“Performing a full back-up of data at night is an intensive process that will saturate the environment,” explains Greg Day, a security analyst at McAfee. “Organisations worry about restricting network access during the day,” he adds. Similarly, companies will tend to perform patch management and install software updates after hours, in order not to impede workers.
“If all the PCs are turned off when the IT department needs to do this,” adds Kevin O’Donovan, strategic marketing manager at chip vendor Intel, “they’re in trouble”. And as businesses grow savvier and more proactive about securing their data, as well as their networks, the night-time function looks likely to become more, not less, important.
But this reasoning is beginning to look flawed, insists Dell’s Smith: leaving a PC on all night “just to back it up or issue a patch doesn’t make much sense”. Instead, companies should start to invest in an emerging range of power-management tools that allow the IT department to turn PCs on and off remotely, he insists.
A number of vendors, including UK-based 1E, Seattle software start-up Verdiem, and California-based Faronics, are promising to ease this tension, offering a range of sophisticated, centralised software management tools that allow enterprises to apply advanced power configuration rules.
One early adopter is Peterborough City Council: it has implemented 1E’s product, Nightwatchman, to ensure the efficient power management of its 2,500 desktop PC estate. The council estimates the tool will enable some £50,000 in annual cost-savings by automatically shutting down the 30% of its PCs it believes have been historically left on each night.
Mission critical computers are exempted from the automatic shutdown process through the use of an ‘exclusion list’, to which particular IP addresses can be added when required. Open applications are safely closed, and unsaved files are automatically saved to the hard drive and their location flagged up when the PC is powered on again. Additionally, 1E’s SMSWakeUp tool, can power up PCs remotely for security and maintenance procedures, or to ensure PCs are alert, ready and waiting for users in the morning.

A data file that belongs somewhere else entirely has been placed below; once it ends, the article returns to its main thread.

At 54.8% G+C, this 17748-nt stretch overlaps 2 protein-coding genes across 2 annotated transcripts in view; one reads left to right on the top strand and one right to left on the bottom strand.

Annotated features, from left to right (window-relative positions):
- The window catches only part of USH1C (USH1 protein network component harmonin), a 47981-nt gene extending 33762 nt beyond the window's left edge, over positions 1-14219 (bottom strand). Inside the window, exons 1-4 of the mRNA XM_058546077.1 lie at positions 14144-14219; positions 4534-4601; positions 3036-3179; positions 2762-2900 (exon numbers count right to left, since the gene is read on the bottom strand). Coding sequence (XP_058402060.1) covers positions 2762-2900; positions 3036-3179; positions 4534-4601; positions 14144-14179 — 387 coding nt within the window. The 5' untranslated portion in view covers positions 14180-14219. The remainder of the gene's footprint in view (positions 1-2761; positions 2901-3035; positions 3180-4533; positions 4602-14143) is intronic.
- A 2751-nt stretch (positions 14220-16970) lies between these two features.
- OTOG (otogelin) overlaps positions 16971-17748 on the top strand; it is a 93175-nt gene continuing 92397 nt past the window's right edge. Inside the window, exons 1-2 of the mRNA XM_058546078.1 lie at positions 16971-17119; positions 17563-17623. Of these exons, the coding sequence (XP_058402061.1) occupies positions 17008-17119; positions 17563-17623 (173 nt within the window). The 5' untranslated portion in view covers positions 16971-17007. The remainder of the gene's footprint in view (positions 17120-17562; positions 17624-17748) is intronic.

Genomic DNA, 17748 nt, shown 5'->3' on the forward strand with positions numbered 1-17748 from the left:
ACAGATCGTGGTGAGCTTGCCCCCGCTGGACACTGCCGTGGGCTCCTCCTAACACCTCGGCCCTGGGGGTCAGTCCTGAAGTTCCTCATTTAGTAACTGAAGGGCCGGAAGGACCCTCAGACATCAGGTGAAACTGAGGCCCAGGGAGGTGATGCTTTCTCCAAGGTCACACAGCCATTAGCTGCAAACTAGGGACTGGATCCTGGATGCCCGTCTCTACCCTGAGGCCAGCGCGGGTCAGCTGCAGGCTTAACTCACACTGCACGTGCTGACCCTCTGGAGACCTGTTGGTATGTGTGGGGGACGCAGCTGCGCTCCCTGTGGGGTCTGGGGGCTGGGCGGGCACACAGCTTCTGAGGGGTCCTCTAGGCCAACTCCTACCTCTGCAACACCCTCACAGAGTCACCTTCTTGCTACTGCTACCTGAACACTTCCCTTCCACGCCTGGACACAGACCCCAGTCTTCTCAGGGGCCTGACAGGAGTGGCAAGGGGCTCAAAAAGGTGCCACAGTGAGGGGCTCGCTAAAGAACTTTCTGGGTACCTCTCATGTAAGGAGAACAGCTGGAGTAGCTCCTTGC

Elsewhere, banking giant HSBC, telecoms provider Verizon, and publishing giant Random House have also adopted similar power management tools. As the technology begins to mature, other major organisations look likely to follow their lead – and the sophistication of these tools grows rapidly.
Faronics, for example, is able to shut down or hibernate computers based not on rigid clock settings, but on CPU, disk and even application activity. This last feature allows a system to remain powered on whenever a certain application is running, thereby significantly enhancing the granularity of the entire power-management function.
Meanwhile, Verdiem is understood to be developing intelligence that would allow the power-down function to know when a user has simply stepped away from the computer rather than having left for the entire day, based on an analysis of their working patterns. Verdiem also provides tools which allow users to set power management rules based on personal requirements, giving them greater control.
Such emerging technologies promise that the mission-critical requirements of the enterprise – whether these be security or business continuity related – need not conflict with an overall drive towards power efficiency.
The benefits of this granular approach to PC power management are clear: IT advisory group Gartner estimates that these technologies can be expected to consume 50% less energy in running their desktops than an unmanaged environment. While energy prices remain high and customers begin to reward eco-aware businesses, those sorts of numbers are likely to be compelling. The days of power-profligate PCs could be numbered.